It’s been a big adjustment for everyone in the past two years. Loucks went from having no children to being a single mom with four daughters. The girls had to change course in their lives when they realized that they couldn’t return to their birth families.

Children can react in different ways when they’re terminated from their biological parents. It may also be scary to think of starting all over with a new family. Or with growing up and not having a family at all. Children in foster care may have a lot of uncertainty.

“When I first left my birth family, I didn’t think I was going to make it to a forever home,” Rain said. “I always thought I was going to be bouncing around. I didn’t think I was good enough to be with one person the rest of my life. I met my mom on the first day that I had moved into my third foster home. She was my therapist, and Lucie’s too, and we were close in the therapist kind of way. We’re still adjusting.”

Lucie “thought it was a crazy thought” that her former therapist wanted to adopt her and Rain. “Whenever I got taken away from my birth parents, I assumed that I would be bouncing around from house to house,” she said.

The transition of moving into a forever home with two other sisters who were virtual strangers initially created some problems.

“It was a little chaotic and then we all got to know each other,” Lucie said.

Ally also thought that she would be bouncing around in foster care. “I really didn’t think I would be adopted,” she said. “The first time I met my mom, I thought that it would be so great and that she would be a perfect mom for me because we were looking for a single mom. So I always had that good connection.”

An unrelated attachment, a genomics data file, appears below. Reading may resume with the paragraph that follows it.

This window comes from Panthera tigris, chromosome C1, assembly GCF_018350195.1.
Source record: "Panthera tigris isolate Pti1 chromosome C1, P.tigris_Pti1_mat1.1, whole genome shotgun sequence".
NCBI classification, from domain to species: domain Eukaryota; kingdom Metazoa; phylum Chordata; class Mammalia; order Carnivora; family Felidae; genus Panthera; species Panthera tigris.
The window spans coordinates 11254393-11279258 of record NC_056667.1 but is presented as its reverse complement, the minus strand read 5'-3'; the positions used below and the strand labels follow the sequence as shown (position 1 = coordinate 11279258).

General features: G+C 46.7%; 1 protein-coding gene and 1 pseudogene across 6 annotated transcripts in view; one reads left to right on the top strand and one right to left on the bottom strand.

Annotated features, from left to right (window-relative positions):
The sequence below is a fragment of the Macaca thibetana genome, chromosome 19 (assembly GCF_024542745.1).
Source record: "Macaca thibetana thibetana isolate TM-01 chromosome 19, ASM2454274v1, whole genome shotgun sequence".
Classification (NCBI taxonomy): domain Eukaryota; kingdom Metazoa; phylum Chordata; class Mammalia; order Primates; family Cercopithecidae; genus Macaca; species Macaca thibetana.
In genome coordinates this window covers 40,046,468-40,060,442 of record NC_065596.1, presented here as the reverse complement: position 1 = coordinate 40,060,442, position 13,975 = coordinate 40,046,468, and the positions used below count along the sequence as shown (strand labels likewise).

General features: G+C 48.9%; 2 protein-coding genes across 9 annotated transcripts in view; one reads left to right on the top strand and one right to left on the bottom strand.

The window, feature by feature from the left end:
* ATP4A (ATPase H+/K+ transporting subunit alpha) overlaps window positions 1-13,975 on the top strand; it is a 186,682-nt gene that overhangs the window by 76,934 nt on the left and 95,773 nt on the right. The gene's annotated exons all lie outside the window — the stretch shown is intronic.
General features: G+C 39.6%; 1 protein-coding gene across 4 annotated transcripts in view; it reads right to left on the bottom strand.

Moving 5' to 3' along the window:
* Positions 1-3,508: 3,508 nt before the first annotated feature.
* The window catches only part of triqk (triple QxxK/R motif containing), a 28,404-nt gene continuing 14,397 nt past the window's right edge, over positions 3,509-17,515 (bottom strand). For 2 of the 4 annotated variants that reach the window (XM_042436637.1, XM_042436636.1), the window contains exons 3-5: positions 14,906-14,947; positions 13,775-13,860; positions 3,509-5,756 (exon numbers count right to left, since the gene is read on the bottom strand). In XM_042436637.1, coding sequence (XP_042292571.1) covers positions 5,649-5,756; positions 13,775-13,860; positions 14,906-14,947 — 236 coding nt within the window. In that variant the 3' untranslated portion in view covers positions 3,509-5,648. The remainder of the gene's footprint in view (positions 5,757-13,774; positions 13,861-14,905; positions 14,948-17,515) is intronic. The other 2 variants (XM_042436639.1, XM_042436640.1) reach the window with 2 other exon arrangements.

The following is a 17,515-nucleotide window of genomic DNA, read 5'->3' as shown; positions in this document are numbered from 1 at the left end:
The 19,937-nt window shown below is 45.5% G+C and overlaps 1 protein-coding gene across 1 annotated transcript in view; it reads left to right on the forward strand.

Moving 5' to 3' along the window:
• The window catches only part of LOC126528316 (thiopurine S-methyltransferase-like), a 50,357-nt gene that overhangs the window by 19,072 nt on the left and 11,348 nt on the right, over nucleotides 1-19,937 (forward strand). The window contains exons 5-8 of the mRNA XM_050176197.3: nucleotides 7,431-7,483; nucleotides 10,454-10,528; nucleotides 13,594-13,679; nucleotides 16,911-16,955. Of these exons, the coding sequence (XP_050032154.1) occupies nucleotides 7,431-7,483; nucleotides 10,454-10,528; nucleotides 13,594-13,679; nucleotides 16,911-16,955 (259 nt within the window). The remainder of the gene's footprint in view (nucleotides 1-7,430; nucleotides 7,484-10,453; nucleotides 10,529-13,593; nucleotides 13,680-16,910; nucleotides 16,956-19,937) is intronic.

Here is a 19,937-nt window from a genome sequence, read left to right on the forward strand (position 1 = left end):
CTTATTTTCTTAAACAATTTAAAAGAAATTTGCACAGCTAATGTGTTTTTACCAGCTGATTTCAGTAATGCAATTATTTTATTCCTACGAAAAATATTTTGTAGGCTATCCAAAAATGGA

It wasn’t such a smooth transition for her sister.

“I hated my mom at first,” Rissa said. “I didn’t want to be in a foster home. I wanted to do independent living and be on my own. I thought I’d go back to my birth family. Then I realized how hard it must have been for her to take me in. Now, we are super close.”

Rissa had been close to her birth mom, Loucks said, adding, “When the idea of adoption came up, she was resistant at first. I knew it was hard for her to cut ties with her biological mom. Rissa had a hard start with us and she was waiting for me to get rid of her just like the other foster families did. I kept telling her, ‘You’re not leaving. I am not giving up on you.’ It finally clicked.”

Rissa didn’t expect a better future for herself. “I always thought that I would be with my birth family and that I would be living in a motel the rest of my life.”

Building a new family has challenges, especially when the children are older and harder to place.

“My heart really goes out to those kids because they carry a lot of trauma with them,” Loucks said. “They have been in the foster care system for a few years and they have had that bond with their biological family for some time. My girls have adapted well and are at a point in their lives where they have accepted that they need to move on. This is their chance for a new life.”

On the practical side, financial challenges are mitigated by state and county assistance for adopting older children and sibling groups.

“There are many rewards for adopting,” Loucks said. “I have girls who are 12, 12, 14 and 15 who still want me to tuck them in and kiss them goodnight. That’s very rewarding to me.”